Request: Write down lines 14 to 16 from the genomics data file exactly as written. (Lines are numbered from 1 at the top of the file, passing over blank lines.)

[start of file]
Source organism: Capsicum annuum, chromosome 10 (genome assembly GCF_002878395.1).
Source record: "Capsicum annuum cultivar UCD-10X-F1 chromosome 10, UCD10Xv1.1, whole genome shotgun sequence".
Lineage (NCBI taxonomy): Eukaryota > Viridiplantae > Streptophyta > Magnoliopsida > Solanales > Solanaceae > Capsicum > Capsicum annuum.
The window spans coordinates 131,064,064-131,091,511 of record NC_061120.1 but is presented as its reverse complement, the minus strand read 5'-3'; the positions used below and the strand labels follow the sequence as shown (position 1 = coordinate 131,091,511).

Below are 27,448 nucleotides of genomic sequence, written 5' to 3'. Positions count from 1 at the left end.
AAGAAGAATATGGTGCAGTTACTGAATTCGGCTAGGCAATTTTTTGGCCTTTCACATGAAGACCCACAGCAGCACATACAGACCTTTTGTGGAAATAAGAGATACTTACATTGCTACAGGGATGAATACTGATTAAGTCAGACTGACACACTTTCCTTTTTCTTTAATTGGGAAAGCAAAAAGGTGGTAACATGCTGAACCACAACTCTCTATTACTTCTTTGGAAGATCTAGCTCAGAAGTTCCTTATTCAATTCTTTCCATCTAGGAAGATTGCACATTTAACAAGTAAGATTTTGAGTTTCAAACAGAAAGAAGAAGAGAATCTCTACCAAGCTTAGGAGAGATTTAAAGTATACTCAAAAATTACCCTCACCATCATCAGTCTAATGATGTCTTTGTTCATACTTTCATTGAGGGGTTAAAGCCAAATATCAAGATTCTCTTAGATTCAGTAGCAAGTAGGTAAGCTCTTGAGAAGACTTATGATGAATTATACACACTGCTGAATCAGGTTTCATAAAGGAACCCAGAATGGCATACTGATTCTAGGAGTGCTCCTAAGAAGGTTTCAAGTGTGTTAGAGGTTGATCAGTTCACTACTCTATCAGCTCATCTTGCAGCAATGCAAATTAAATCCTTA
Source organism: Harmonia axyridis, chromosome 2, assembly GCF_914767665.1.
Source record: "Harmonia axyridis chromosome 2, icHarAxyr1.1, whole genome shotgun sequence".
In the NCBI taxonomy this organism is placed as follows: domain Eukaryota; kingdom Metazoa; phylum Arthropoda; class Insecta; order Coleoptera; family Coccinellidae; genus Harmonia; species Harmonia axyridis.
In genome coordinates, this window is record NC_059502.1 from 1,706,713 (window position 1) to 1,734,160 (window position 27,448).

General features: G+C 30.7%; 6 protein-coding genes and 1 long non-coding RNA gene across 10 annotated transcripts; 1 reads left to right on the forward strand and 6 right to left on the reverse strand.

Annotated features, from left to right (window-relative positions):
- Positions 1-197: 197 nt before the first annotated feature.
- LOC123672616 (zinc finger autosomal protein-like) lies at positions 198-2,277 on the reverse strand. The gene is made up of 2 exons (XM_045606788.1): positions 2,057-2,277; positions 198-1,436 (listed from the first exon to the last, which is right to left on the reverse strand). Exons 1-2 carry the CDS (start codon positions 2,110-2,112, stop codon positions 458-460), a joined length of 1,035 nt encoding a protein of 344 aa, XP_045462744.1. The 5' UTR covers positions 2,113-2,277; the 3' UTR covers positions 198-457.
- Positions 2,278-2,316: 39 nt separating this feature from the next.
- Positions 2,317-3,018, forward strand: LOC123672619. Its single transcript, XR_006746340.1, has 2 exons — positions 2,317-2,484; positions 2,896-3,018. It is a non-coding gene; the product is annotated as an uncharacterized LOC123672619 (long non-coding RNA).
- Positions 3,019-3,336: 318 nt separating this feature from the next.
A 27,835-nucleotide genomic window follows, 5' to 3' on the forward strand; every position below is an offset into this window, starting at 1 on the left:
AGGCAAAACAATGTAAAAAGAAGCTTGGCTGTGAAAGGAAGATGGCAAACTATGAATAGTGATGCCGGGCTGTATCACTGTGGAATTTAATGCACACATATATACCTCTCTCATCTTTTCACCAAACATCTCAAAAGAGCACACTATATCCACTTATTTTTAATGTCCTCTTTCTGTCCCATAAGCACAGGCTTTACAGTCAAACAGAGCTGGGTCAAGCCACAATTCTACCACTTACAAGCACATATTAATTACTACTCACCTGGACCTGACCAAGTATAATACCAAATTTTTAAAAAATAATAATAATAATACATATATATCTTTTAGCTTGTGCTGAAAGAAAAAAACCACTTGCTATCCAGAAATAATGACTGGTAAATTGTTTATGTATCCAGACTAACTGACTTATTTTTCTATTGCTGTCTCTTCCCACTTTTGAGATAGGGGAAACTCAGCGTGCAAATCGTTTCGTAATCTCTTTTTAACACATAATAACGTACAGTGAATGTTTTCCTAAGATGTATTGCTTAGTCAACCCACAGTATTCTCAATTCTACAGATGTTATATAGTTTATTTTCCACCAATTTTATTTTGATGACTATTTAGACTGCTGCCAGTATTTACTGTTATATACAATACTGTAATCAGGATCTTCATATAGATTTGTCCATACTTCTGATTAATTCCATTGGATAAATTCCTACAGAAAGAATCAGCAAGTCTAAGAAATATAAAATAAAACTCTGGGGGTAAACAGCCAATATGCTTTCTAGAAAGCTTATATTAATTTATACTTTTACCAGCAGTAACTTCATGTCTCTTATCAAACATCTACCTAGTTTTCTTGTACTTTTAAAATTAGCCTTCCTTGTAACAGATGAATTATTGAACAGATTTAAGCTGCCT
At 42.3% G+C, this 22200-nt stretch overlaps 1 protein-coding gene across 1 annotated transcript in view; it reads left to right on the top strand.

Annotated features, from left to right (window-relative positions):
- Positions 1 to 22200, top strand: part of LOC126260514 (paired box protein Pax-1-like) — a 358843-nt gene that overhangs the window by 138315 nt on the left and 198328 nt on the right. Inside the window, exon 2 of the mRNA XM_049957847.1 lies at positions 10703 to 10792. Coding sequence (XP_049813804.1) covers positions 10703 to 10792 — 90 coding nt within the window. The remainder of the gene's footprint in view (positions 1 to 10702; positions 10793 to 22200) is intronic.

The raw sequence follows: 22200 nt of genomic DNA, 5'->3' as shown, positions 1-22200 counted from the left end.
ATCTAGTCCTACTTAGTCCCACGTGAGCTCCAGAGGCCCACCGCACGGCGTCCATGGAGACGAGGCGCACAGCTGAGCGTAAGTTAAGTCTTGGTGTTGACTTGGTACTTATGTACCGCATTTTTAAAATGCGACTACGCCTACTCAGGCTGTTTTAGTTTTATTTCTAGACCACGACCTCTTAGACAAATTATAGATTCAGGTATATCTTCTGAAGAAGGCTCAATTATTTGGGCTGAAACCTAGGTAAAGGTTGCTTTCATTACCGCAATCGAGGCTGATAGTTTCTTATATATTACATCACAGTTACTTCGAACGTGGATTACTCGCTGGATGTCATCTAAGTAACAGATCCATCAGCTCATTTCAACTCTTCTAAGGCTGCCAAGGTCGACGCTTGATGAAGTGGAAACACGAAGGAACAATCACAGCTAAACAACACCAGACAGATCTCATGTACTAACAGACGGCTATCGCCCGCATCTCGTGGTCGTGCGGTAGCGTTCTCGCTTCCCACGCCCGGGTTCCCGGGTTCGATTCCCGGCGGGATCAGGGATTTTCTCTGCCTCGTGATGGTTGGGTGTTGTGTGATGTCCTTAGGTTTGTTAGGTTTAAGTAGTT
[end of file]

- LOC123672616 (zinc finger autosomal protein-like) lies at positions 198-2,277 on the reverse strand. The gene is made up of 2 exons (XM_045606788.1): positions 2,057-2,277; positions 198-1,436 (listed from the first exon to the last, which is right to left on the reverse strand). Exons 1-2 carry the CDS (start codon positions 2,110-2,112, stop codon positions 458-460), a joined length of 1,035 nt encoding a protein of 344 aa, XP_045462744.1. The 5' UTR covers positions 2,113-2,277; the 3' UTR covers positions 198-457.
- Positions 2,278-2,316: 39 nt separating this feature from the next.
- Positions 2,317-3,018, forward strand: LOC123672619. Its single transcript, XR_006746340.1, has 2 exons — positions 2,317-2,484; positions 2,896-3,018. It is a non-coding gene; the product is annotated as an uncharacterized LOC123672619 (long non-coding RNA).